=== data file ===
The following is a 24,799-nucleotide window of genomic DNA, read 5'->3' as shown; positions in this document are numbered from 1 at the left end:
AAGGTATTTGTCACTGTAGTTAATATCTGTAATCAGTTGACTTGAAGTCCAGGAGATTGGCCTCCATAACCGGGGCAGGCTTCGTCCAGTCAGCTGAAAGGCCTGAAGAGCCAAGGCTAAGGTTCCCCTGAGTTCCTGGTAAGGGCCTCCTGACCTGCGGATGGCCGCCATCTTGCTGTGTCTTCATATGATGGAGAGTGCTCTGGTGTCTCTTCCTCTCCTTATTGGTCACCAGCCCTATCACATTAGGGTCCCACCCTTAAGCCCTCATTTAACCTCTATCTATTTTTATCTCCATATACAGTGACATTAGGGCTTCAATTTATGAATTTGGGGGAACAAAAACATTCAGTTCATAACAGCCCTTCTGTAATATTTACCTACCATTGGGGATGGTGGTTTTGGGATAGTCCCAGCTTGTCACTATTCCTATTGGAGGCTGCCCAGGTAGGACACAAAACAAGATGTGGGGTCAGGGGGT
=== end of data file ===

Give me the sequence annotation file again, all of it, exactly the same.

The following is a 24,799-nucleotide window of genomic DNA, read 5'->3' as shown; positions in this document are numbered from 1 at the left end:
AAGGTATTTGTCACTGTAGTTAATATCTGTAATCAGTTGACTTGAAGTCCAGGAGATTGGCCTCCATAACCGGGGCAGGCTTCGTCCAGTCAGCTGAAAGGCCTGAAGAGCCAAGGCTAAGGTTCCCCTGAGTTCCTGGTAAGGGCCTCCTGACCTGCGGATGGCCGCCATCTTGCTGTGTCTTCATATGATGGAGAGTGCTCTGGTGTCTCTTCCTCTCCTTATTGGTCACCAGCCCTATCACATTAGGGTCCCACCCTTAAGCCCTCATTTAACCTCTATCTATTTTTATCTCCATATACAGTGACATTAGGGCTTCAATTTATGAATTTGGGGGAACAAAAACATTCAGTTCATAACAGCCCTTCTGTAATATTTACCTACCATTGGGGATGGTGGTTTTGGGATAGTCCCAGCTTGTCACTATTCCTATTGGAGGCTGCCCAGGTAGGACACAAAACAAGATGTGGGGTCAGGGGGT